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The path getting here was straight out of a Bob Ross painting, and my husband and I watched, mesmerized, as miles and miles of the scene flew by.
Suddenly, the satellite connection somewhere far above cut out, and our connection to Apple Music — and the GPS — faded away. As a result, the soundtrack for the 75-mile drive from Colorado Springs into the wilderness was the steady hum of car tires on pavement. Everything was going wonderfully — that is, until we got behind an old Subaru who was driving at least 25 miles below the speed limit.
After a few minutes, passing seemed like the best option. After all, without navigation, who knew how much longer it would take to get to The Broadmoor Fly Fishing Camp’s 5 miles of secluded streams along the Tarryall River?
As it turned out, we made the wrong decision. A small wooden sign was around the corner, and we missed it — but, behind us, the Subaru pulled in. It was our guide, Sandi Roberts, and she had the combination to the unimposing metal gate. Perhaps it was a metaphor for slowing down for the weekend, or probably a sign from above, near wherever that satellite cut out.
Even if relaxing or fishing isn’t your forte, the camp gets visitors up to speed — which is just below 25 mph if you ask Roberts.
“People are constantly passing me,” she said. “I’d rather be safe than sorry.”
That’s why every fly-fishing lesson for beginners and experts alike starts with the safety drill on the central lawn near a communal fire pit. After receiving a few tips such as how to angle our wrists, we were off and clopping toward the private streams that are visible from The Broadmoor Fly Fishing Camp’s seven cabins. (Fly fishing rentals are all included in the cost of a stay.)
Featuring two double or two single beds, each cabin consists of either a single large room or a suite. While some accommodations are a bit older than others, all are comfortable and feature classic camp decor. (Note: For the newer cabins, guests must use a shared bathhouse with tile-lined spa showers.) Wooden-hewn beams, log furniture and accent pillows in plaid or embroidered with rainbow trout all add to a cozy ambiance. Outside the main lodge, there’s not a lock or a TV in sight. On our visit, the only thing we heard was the creak of screen doors — which let in some lovely breezes — and the rustle of the camp’s fluffy golden retriever, Blue, meandering around to greet visitors.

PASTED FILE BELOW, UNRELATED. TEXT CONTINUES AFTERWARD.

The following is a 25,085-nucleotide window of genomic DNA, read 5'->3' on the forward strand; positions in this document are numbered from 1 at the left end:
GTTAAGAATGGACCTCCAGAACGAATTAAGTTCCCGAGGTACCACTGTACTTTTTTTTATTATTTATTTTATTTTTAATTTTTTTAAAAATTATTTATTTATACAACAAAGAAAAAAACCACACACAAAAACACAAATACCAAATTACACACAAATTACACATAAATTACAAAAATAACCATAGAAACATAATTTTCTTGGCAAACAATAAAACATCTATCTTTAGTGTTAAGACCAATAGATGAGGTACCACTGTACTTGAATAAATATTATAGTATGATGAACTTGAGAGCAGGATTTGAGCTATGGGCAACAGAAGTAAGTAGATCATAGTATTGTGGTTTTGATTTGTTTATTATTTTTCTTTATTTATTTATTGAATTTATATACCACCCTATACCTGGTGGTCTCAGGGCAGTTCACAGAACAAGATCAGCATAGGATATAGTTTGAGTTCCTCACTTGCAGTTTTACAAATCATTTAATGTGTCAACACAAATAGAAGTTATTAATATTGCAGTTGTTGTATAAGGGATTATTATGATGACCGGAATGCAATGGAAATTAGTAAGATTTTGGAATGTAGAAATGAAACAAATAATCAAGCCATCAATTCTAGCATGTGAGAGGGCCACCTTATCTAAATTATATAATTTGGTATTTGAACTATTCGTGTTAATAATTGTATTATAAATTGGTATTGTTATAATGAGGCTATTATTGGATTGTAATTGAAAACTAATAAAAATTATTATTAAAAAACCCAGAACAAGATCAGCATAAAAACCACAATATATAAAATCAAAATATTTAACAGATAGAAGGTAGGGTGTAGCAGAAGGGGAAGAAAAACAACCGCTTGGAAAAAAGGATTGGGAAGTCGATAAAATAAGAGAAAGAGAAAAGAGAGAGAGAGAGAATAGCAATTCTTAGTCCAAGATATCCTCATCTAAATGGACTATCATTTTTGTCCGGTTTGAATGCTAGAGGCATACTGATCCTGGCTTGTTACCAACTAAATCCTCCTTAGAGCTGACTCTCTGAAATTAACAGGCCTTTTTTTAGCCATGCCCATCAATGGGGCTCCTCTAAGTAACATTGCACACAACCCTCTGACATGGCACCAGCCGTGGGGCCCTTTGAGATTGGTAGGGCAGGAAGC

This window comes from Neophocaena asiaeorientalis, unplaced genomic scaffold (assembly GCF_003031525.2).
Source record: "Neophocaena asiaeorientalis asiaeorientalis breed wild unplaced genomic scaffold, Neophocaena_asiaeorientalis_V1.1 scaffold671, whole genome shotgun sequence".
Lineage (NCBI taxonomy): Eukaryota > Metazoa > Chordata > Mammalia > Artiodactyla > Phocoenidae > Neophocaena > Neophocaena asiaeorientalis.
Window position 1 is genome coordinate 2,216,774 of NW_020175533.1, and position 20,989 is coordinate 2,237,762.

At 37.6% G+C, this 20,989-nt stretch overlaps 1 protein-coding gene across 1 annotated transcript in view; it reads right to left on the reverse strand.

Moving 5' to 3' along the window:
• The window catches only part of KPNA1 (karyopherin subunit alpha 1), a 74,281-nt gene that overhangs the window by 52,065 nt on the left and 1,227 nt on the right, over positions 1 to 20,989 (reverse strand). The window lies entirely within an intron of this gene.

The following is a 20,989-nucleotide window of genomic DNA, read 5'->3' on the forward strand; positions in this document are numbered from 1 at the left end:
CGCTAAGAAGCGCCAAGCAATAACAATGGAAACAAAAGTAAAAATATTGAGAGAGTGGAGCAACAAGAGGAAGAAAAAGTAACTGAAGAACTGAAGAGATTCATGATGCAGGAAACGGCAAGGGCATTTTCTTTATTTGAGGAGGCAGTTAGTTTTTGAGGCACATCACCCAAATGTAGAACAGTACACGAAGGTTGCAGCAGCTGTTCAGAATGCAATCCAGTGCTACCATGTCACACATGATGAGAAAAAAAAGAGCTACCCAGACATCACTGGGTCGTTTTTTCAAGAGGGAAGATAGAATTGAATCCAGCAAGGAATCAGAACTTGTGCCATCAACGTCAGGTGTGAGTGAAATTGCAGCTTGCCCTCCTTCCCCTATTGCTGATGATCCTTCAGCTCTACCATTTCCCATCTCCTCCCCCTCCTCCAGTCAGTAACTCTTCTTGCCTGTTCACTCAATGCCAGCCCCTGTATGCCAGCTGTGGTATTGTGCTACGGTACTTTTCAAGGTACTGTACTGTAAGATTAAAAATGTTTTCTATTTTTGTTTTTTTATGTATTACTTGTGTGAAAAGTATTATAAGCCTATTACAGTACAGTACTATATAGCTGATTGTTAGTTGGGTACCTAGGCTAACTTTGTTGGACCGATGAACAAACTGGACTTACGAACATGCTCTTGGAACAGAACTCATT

During a communal dinner, we also found Blue underfoot, with his chin on our knees, waiting for a nibble. Craft beer and wine were paired not with fish — it’s all catch and release here — but with savory steaks and toothsome pork chops.
Scott Tarrant, the camp manager, grabbed a beer as he chewed the fat with fellow guests about what the property’s recent certification as an Orvis facility means (essentially, Orvis has high standards regarding the quality of facilities, guides, etc.) and where they managed to lure the day’s prized trout. Each personal guide escorts up to three anglers, and there are plenty of hideaways and nooks to hunt for telltale burbles on the water’s surface. Like Roberts, most guides are driven by instinct and familiarity with the property, as well as insights shared by colleagues and guests from evening chats like ours.
The party can continue in the lodge den — where there are board games, an open wet bar and the only semi-strong Wi-Fi signal at camp — but during our stay, guests usually headed to the cabin where Tarrant told us all about giving up a life as a scientist for the great outdoors. It wasn’t difficult to picture him in his previous role, due to his microscope and magnifying glasses — but those items are now used for the art of tying lures.
As his storytelling captivated our group well into the late-night hours, we found ourselves forgetting our own day jobs. No matter how many fish we caught, this was the reason we were here.
The DetailsThe Broadmoor Fly Fishing Campwww.broadmoor.com